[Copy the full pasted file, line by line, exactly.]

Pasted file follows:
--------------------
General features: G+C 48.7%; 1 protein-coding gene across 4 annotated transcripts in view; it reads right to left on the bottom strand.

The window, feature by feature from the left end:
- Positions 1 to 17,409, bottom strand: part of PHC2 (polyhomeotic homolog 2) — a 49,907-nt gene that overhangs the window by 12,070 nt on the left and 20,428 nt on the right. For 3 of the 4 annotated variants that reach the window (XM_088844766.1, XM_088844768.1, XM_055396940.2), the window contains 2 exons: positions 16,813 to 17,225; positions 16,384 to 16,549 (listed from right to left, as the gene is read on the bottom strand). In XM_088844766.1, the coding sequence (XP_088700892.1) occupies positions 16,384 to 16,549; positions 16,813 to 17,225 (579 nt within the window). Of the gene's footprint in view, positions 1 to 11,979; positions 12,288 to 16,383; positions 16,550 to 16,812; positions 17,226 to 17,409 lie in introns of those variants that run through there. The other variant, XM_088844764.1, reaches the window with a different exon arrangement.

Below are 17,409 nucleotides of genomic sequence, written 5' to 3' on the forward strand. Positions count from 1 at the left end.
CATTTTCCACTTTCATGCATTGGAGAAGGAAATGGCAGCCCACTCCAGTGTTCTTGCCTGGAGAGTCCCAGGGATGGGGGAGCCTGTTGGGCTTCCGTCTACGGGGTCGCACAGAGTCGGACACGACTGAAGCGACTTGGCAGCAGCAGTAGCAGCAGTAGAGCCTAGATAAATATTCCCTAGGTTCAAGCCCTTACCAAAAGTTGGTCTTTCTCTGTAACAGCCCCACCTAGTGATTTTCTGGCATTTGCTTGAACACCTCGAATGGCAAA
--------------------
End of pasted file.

General features: G+C 48.7%; 1 protein-coding gene across 4 annotated transcripts in view; it reads right to left on the bottom strand.

The window, feature by feature from the left end:
- Positions 1 to 17,409, bottom strand: part of PHC2 (polyhomeotic homolog 2) — a 49,907-nt gene that overhangs the window by 12,070 nt on the left and 20,428 nt on the right. For 3 of the 4 annotated variants that reach the window (XM_088844766.1, XM_088844768.1, XM_055396940.2), the window contains 2 exons: positions 16,813 to 17,225; positions 16,384 to 16,549 (listed from right to left, as the gene is read on the bottom strand). In XM_088844766.1, the coding sequence (XP_088700892.1) occupies positions 16,384 to 16,549; positions 16,813 to 17,225 (579 nt within the window). Of the gene's footprint in view, positions 1 to 11,979; positions 12,288 to 16,383; positions 16,550 to 16,812; positions 17,226 to 17,409 lie in introns of those variants that run through there. The other variant, XM_088844764.1, reaches the window with a different exon arrangement.

Below are 17,409 nucleotides of genomic sequence, written 5' to 3' on the forward strand. Positions count from 1 at the left end.
CATTTTCCACTTTCATGCATTGGAGAAGGAAATGGCAGCCCACTCCAGTGTTCTTGCCTGGAGAGTCCCAGGGATGGGGGAGCCTGTTGGGCTTCCGTCTACGGGGTCGCACAGAGTCGGACACGACTGAAGCGACTTGGCAGCAGCAGTAGCAGCAGTAGAGCCTAGATAAATATTCCCTAGGTTCAAGCCCTTACCAAAAGTTGGTCTTTCTCTGTAACAGCCCCACCTAGTGATTTTCTGGCATTTGCTTGAACACCTCGAATGGCAAA